I was 23 when my life changed forever.
I know this isn’t a groundbreaking statement – lots of people graduate, get a new job, get married, or do other life-changing things at 23.
I got cancer.
I had graduated from the University of Hartford and stayed on campus to get a Doctor of Physical Therapy degree.
I played Division I basketball at Hartford and was excited to go into a career related to sports.
My plans were interrupted though, when a chronic health issue I’d quietly managed on my own got out of control.
For seven or eight years, I had been dealing with an embarrassing problem – gastric distress and bleeding – on and off; sometimes mild, sometimes severe.
I hardly talked to anyone about it, and when doctors played it down, tried to blame it on my diet, or told me to wait it out, I just accepted what they said.
I had to miss a game now and then, but overall I learned to live with it. What I realize now is that I was living with a pit in my stomach every time I would see that blood, but not want to talk to anyone about it.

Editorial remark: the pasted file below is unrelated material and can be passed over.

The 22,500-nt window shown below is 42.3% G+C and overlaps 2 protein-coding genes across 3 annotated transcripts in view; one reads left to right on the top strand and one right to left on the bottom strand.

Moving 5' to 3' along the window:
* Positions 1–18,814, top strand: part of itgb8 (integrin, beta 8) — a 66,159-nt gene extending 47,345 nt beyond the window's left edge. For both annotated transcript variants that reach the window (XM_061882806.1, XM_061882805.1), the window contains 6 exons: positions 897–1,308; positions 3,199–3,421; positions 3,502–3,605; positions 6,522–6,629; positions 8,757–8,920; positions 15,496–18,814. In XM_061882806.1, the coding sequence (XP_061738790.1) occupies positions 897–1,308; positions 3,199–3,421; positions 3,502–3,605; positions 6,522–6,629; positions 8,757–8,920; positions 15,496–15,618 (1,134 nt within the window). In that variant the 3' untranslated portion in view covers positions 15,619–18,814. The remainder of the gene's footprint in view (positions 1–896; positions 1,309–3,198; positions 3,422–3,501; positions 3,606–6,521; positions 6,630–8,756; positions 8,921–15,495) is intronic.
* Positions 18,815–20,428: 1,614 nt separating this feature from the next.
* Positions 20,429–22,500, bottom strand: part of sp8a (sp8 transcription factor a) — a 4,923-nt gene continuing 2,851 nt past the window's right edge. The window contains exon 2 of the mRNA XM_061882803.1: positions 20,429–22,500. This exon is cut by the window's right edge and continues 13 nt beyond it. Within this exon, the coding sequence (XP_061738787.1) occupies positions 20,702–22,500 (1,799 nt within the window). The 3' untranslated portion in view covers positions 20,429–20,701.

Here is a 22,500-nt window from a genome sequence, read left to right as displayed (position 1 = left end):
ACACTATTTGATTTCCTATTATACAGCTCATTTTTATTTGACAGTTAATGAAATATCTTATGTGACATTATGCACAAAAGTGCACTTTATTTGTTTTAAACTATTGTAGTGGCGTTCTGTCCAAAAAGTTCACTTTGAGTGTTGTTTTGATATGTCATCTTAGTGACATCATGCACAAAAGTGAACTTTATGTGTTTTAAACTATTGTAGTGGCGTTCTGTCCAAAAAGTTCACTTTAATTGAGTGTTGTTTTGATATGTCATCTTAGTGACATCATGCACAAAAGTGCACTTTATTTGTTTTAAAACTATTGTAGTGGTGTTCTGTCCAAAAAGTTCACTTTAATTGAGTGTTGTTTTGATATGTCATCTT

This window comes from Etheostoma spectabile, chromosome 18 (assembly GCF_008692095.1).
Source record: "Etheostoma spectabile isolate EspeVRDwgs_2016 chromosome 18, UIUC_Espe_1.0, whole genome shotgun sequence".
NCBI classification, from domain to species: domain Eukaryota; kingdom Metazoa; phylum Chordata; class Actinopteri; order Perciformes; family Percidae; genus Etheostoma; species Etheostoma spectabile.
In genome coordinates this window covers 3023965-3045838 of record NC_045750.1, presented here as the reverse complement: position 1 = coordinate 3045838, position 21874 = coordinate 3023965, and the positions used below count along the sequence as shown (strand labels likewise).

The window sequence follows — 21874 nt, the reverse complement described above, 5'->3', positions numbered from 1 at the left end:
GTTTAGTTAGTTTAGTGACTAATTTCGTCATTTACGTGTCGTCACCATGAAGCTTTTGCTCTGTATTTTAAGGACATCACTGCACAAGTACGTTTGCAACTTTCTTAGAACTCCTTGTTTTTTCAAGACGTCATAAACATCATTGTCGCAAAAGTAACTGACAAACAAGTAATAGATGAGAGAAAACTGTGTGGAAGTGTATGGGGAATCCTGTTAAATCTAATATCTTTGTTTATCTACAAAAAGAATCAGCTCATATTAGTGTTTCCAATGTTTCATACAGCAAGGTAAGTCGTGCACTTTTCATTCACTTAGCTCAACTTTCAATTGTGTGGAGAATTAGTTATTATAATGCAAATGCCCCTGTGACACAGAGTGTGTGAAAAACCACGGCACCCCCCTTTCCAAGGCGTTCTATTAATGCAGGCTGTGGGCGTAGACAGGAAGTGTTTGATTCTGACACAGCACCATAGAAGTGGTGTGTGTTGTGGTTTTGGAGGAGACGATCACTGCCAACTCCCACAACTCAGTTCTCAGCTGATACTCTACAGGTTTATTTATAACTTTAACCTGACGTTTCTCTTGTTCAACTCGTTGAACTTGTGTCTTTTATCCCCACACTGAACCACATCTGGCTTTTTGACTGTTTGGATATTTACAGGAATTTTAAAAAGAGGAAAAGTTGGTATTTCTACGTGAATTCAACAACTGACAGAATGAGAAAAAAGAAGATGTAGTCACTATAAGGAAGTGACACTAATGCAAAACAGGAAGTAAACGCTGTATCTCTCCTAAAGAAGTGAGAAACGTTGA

During my first year in the DPT program, I got pretty sick and felt like I had to push harder for a diagnosis of some sort – that pit was telling me that something bad had to be going on.
It was really hard to advocate for myself. Little did I know it was the first of many times I would have to speak up more than I felt comfortable with or make a decision I didn’t feel ready to make.
I had a colonoscopy and was expecting to hear that I had Chron’s Disease or IBD.
Nope – colon cancer. WTF.
I had been prepared to give up gluten, but I was NOT ready for moving home, putting down tens of thousands of dollars for fertility preservation, surgery, chemo, radiation, losing tons of weight, botched surgery, more surgery, hysterectomy, ostomy bag.